On August 4, 2009 high-level delegations of government, private sector and civil society representatives from the United States and sub-Saharan Africa (SSA) will meet in Nairobi for the 8th annual African Growth and Opportunity Act (AGOA) Forum. As with previous forums, a key issue that will likely dominate the deliberations is how to achieve the full potential of AGOA, which was signed into U.S. law by President Clinton in May 2000. AGOA is a centerpiece of U.S. trade, aid and investment policy in Sub-Saharan Africa that provides for duty and quota free access to U.S. markets for designated products, especially textiles and apparels. In addition to market access provisions, AGOA provides for trade facilitation and technical assistance to African producers.
AGOA 2000-2008: A Success Story?
Although AGOA is touted as a success story, a careful evaluation reveals that the initiative’s impact has been limited. It is in fact the case that the volume of trade between SSA and the United States has expanded during the life of AGOA. By adding several tariff lines to those covered under the Generalized System of Preferences (GSP), AGOA has provided tangible benefits to African producers who ordinarily operate under relatively small margins. The preferential status, especially in the earlier years, permitted African producers of textiles and apparel to increase their volume of exports substantially. For example, U.S. imports from SSA increased by more than 50 percent from the pre AGOA 1999 levels. In 2001, the U.S. imported $7.6 billion of duty free goods from AGOA eligible countries and by 2008 this figure was over $81 billion.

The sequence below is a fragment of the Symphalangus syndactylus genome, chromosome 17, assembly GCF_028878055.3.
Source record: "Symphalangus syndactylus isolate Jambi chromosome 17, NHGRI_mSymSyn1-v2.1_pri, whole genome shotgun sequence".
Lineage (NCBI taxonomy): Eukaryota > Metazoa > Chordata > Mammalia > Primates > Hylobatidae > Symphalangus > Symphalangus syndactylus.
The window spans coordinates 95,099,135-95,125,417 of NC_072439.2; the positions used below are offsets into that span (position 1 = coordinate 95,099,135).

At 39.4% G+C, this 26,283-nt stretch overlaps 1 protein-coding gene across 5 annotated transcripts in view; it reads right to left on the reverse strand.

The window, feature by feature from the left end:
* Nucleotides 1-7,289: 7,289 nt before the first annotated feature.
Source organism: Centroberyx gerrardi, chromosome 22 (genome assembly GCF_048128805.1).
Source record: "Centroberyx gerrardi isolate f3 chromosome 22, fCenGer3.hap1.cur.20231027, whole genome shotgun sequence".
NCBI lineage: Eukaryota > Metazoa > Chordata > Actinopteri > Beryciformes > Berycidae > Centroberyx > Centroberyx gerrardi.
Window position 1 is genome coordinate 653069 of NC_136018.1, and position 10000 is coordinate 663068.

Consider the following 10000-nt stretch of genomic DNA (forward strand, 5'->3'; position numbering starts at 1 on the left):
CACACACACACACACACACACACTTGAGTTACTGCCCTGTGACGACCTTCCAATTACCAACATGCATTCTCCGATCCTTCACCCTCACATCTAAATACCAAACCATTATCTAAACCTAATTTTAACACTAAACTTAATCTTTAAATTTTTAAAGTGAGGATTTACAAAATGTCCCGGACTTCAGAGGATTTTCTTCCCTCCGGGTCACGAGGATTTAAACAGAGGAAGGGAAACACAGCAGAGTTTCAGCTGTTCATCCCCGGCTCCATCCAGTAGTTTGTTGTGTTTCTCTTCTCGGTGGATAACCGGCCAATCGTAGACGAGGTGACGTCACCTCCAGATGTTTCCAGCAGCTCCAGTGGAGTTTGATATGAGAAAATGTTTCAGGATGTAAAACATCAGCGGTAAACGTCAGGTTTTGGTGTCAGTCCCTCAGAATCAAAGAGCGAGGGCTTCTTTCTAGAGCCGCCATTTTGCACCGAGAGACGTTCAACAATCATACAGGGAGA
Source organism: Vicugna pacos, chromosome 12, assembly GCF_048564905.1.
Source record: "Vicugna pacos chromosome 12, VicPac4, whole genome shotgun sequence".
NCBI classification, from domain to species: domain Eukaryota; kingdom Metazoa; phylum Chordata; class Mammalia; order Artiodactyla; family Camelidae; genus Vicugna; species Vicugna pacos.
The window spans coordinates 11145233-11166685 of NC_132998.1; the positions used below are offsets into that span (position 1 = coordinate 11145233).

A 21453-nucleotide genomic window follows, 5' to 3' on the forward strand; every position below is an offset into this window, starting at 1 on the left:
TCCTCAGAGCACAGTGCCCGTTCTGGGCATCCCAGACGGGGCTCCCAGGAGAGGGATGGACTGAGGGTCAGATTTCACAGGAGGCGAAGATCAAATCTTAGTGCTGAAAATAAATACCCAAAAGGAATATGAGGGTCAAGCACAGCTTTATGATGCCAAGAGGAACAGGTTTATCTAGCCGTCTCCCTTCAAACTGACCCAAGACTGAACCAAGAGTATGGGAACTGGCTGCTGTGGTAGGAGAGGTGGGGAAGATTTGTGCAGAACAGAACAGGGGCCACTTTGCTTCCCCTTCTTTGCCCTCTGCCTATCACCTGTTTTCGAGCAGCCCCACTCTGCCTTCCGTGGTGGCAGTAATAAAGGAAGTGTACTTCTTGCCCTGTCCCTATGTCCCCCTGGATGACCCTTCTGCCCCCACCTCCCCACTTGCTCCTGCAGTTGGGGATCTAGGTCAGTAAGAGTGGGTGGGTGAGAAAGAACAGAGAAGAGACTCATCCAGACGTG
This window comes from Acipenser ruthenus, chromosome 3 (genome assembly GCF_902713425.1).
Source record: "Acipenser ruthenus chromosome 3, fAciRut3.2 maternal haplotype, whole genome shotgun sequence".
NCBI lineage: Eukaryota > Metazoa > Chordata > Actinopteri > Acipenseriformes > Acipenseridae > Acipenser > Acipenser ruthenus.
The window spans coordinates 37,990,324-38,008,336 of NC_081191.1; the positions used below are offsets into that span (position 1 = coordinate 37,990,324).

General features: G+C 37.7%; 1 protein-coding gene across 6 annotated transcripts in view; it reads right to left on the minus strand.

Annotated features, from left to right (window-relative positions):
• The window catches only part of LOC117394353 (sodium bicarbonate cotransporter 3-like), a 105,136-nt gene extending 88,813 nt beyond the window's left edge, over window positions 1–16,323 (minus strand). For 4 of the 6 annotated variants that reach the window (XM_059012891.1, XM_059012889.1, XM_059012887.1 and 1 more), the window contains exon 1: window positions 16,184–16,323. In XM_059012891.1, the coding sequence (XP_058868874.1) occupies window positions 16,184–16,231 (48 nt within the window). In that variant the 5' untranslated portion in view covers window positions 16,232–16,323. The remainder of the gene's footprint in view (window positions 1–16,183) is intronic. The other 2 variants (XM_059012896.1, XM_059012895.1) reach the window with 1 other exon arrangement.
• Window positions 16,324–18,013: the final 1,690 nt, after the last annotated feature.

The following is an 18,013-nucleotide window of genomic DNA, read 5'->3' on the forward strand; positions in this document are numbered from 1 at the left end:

Nevertheless, considering the size of the U.S. market for the various AGOA products, it is evident that the potential benefits have not been exploited to any significant degree. In 2008 total apparel imports to the U.S. were valued at $93 billion, of which SSA accounted for $1.1 billion (1.26 % of the total market). In the same year, Bangladesh alone exported $3.5 billion worth of apparel (3.79 % of total market)—more than double the entire exports from SSA. Also of concern is that African exports under AGOA have declined in recent years. For example, African AGOA exports in 2004 and 2007 accounted for 54.5% and 36.5% of total exports to the United States respectively.